John C. Reilly (left) stars as “Eli Sisters” and Joaquin Phoenix (right) stars as “Charlie Sisters” in Jacques Audiard’s THE SISTERS BROTHERS, an Annapurna Pictures release. Credit : Magali Bragard / Annapurna Pictures

Kooky Western ‘The Sisters Brothers’ Is Out to Explore Relationships, America, and Manhood

At first, director Jacques Audiard had zero interest in making a Western, but, when John C. Reilly hands you a book and asks you to give it a read, you do it. That was how the man best known for harrowing relationship drama Rust and Bone came to helm one of the fall’s most fascinating features.

Adapted Patrick deWitt’s eponymous novel, The Sisters Brothers tells the story of Eli and Charlie Sisters (Reilly and Joaquin Phoenix), two hired killers striking out across the untamed Northwest in a search for a chemist named Warm (Riz Ahmed) whose holed up with veteran scout John Morris (Jake Gyllenhaal). What begins as just another job for two quibbling brothers quickly descends into all-out chaos.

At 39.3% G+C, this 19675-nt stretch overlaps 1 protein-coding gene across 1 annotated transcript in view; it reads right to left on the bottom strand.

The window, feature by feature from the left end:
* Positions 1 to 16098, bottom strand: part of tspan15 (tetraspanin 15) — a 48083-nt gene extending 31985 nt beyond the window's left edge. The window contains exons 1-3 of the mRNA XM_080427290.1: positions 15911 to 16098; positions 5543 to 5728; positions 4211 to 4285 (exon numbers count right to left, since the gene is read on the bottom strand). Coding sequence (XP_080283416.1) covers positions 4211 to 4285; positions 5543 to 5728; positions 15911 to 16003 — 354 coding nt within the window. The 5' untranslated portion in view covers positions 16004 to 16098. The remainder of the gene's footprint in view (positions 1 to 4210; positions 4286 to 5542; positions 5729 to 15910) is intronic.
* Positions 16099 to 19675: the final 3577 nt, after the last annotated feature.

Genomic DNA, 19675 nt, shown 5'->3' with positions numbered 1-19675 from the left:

Reilly says of the movie, “The Sisters Brothers is about the founding of America and what it was built on. But in a more relatable human way it’s about relationships. It goes from the macro to the micro, and back.”

From its inception nearly six years ago, every aspect of The Sisters Brothers, from the immaculately-detailed costumes to the Spanish and Romanian shooting locations, was chosen to evoke classic Western elements thrust in a direction never before seen. Academy Award winner Milena Canonero provided her considerable skill to every outfit. The western United States was ruled out because the territory was too well trod in other Westerns. From the ground up, The Sisters Brothers is shooting to reinvent a fundamental Hollywood genre.

In the end, it might have taken someone who wasn’t interested in Westerns to make the best one released in years.